Mr PEDERICK ( Hammond ) ( 11:17 ): I too rise to support my good friend the member for Morphett's amendment bill, which is the Fire and Emergency Services (Volunteer Charters) Amendment Bill 2015. I would just like to acknowledge my colleagues who are members of the CFS: the members for Morphett, Stuart, Finniss, MacKillop and Chaffey. My apologies if I have missed anyone.
Certainly I have been a long-term member of the CFS, the Country Fire Service, and their volunteers. They do great work in this state. Certainly in the time that I have to be away from home, which is obviously quite often in this job, my local CFS unit, the Coomandook CFS, do a fantastic job. They have a 3,000 litre fire truck, a four-wheel drive of course, and also a 9,000 litre tanker sitting in the shed, so we are very well resourced to assist not just in fires and bushfires but also road accidents, where Coonalpyn and Tailem Bend are the lead units. Certainly Coomandook plays its part in either traffic management or other work around incidents on the Dukes Highway especially, where sadly there are too many. I salute all of my colleagues in the whole of the CFS, all 13,000-odd, but especially my friends and colleagues at Coomandook.
My farming property is dissected by both a railway line and a highway, so it is vital to have that protection and to know that those people are there if anything happens. Certainly one thing that has come into use that I really commend is the CFS app. It goes off too many times, I must say, which means there is another callout, one of probably 300,000 callouts annually I think it is, telling you when things are on.It was especially alarming when, on the southern island of Australia, Tasmania, as I was over the Christmas period, the CFS app lit up that there was a fire at Coomandook. Thankfully it was only a small shed fire and they had that out fairly quickly.
Getting back to the issue around having a property dissected by a railway line and a highway, off the highway there is plenty of opportunity for wheel bearings to collapse, whether it be on light trailers or semitrailers. We had one recently in the past few months. Thankfully, because of the close proximity of our property to the CFS shed and volunteers—I was not home at the time—that was contained very quickly and only burnt about 150 metres of fence line and just a little bit of the growth on the property, so I salute the CFS everywhere for what they do.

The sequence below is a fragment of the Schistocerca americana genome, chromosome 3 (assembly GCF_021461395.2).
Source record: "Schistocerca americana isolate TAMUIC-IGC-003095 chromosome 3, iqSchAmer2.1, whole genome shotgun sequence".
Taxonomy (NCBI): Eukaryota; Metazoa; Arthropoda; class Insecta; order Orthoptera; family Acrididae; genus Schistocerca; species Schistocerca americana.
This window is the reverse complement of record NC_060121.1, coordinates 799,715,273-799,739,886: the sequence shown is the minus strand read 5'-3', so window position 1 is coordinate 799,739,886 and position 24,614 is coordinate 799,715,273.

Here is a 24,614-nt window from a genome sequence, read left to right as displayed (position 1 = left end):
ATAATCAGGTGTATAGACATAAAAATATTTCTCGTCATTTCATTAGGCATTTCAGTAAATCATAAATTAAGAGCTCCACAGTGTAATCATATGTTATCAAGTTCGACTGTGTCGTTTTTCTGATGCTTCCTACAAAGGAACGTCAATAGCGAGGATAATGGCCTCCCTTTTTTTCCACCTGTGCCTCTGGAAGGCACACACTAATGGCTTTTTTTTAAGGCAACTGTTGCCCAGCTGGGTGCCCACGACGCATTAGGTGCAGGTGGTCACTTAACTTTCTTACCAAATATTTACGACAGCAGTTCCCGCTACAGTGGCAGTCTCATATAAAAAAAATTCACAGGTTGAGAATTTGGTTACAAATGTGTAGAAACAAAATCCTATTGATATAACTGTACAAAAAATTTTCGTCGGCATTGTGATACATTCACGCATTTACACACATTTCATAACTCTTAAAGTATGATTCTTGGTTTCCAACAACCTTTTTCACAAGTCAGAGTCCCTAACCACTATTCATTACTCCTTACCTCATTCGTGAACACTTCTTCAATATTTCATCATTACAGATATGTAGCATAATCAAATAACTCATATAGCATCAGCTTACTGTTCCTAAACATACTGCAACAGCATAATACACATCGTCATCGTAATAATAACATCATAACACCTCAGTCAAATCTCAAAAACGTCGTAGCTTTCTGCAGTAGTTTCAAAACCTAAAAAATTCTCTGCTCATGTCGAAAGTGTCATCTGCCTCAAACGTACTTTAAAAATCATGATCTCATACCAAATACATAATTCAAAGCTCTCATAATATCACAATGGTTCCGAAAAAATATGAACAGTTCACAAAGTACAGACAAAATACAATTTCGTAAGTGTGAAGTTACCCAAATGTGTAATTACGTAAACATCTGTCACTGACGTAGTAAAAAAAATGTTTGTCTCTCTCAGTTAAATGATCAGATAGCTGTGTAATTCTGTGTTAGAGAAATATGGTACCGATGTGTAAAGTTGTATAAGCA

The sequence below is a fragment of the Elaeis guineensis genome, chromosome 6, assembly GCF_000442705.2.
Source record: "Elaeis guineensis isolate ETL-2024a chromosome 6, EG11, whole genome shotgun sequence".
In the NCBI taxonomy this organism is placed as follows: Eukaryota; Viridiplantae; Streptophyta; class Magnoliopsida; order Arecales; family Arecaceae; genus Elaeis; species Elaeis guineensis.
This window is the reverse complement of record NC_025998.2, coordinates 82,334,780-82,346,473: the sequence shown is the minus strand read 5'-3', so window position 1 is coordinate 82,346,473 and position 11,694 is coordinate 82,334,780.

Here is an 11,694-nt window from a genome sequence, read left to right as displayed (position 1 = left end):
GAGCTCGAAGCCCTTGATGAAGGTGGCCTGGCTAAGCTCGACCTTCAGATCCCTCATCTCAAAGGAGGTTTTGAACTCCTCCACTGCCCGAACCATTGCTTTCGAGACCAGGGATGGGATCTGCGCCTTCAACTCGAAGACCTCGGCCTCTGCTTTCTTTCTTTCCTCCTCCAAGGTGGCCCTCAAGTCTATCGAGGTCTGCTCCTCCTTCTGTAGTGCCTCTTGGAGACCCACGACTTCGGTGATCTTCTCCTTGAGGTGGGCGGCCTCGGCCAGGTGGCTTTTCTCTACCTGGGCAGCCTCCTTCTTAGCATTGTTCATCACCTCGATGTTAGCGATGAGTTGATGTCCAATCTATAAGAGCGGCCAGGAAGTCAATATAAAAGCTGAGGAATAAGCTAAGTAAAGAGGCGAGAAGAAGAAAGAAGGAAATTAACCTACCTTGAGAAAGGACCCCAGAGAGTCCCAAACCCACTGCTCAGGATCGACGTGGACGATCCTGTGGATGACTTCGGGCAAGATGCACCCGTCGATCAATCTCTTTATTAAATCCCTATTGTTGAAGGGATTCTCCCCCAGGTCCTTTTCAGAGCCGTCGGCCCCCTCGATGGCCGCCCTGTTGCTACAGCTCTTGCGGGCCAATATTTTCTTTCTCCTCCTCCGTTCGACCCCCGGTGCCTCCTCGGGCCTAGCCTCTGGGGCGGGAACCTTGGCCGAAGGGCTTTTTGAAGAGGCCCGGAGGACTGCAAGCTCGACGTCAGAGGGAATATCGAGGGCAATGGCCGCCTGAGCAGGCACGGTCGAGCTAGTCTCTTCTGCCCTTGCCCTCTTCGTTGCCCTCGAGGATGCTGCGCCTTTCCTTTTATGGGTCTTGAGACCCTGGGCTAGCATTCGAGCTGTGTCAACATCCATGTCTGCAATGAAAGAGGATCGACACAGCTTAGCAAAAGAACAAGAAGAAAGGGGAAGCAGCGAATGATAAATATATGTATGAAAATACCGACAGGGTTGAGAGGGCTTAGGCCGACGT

Where I really take my hat off to all the Country Fire Service volunteers is the teamwork that is displayed. When everyone was called to help in 2007 on Kangaroo Island, in the member for Finniss's electorate, either to fight the fire or mop up the big fire that was there, I went over as a volunteer for a couple of days and it was a massive effort through all the agencies with that incident.
With respect to fires closer to home, when I see the strike teams either come down from northern areas closer to the River Murray or further north or the South-East brigades come up, even when you see a South-East brigade member, the leading figure at this time—and I remember one which was first thing in the morning with a gentleman from Avenue Range. The fire had burnt through some of our property, and I am glad I caught up with him because I think they were about to cut a fence to let a bulldozer through. I said, 'If you do not cut straight through to the scrub and you come down to this other fence line for about half a kilometre, there is a double gate.' In the light of day we managed to effect that.
They do so much great work, and so do our State Emergency Service volunteers, and there is plenty of that work in my electorate. Whether it is in a coastal town like Goolwa, an end-of-the-river town, or in Murray Bridge, there are water rescues, cleaning up after storms. We have had some significant storms over the years, and, talking of storms, even before I got elected, in Karoonda there was a massive storm that tore the place apart, and there was one at Pinnaroo not long after I came to this place.